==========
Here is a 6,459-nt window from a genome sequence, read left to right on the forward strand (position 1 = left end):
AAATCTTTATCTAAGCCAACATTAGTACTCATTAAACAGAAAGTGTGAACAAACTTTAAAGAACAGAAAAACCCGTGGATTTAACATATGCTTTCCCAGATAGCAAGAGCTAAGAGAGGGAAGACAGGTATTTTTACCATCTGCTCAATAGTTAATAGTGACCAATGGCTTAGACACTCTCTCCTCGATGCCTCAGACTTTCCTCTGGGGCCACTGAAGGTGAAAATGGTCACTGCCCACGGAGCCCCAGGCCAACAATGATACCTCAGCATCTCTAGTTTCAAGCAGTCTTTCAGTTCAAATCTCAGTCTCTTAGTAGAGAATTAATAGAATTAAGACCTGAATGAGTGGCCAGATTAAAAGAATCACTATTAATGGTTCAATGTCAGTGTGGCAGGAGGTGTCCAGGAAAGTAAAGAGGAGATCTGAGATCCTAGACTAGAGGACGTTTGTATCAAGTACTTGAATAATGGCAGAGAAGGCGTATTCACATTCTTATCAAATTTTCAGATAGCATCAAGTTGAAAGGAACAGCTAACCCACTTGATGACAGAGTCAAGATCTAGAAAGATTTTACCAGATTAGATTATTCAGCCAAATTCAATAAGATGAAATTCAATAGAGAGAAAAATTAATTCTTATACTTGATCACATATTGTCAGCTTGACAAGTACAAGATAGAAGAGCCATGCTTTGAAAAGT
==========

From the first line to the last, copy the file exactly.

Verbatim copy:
Here is a 6,459-nt window from a genome sequence, read left to right on the forward strand (position 1 = left end):
AAATCTTTATCTAAGCCAACATTAGTACTCATTAAACAGAAAGTGTGAACAAACTTTAAAGAACAGAAAAACCCGTGGATTTAACATATGCTTTCCCAGATAGCAAGAGCTAAGAGAGGGAAGACAGGTATTTTTACCATCTGCTCAATAGTTAATAGTGACCAATGGCTTAGACACTCTCTCCTCGATGCCTCAGACTTTCCTCTGGGGCCACTGAAGGTGAAAATGGTCACTGCCCACGGAGCCCCAGGCCAACAATGATACCTCAGCATCTCTAGTTTCAAGCAGTCTTTCAGTTCAAATCTCAGTCTCTTAGTAGAGAATTAATAGAATTAAGACCTGAATGAGTGGCCAGATTAAAAGAATCACTATTAATGGTTCAATGTCAGTGTGGCAGGAGGTGTCCAGGAAAGTAAAGAGGAGATCTGAGATCCTAGACTAGAGGACGTTTGTATCAAGTACTTGAATAATGGCAGAGAAGGCGTATTCACATTCTTATCAAATTTTCAGATAGCATCAAGTTGAAAGGAACAGCTAACCCACTTGATGACAGAGTCAAGATCTAGAAAGATTTTACCAGATTAGATTATTCAGCCAAATTCAATAAGATGAAATTCAATAGAGAGAAAAATTAATTCTTATACTTGATCACATATTGTCAGCTTGACAAGTACAAGATAGAAGAGCCATGCTTTGAAAAGT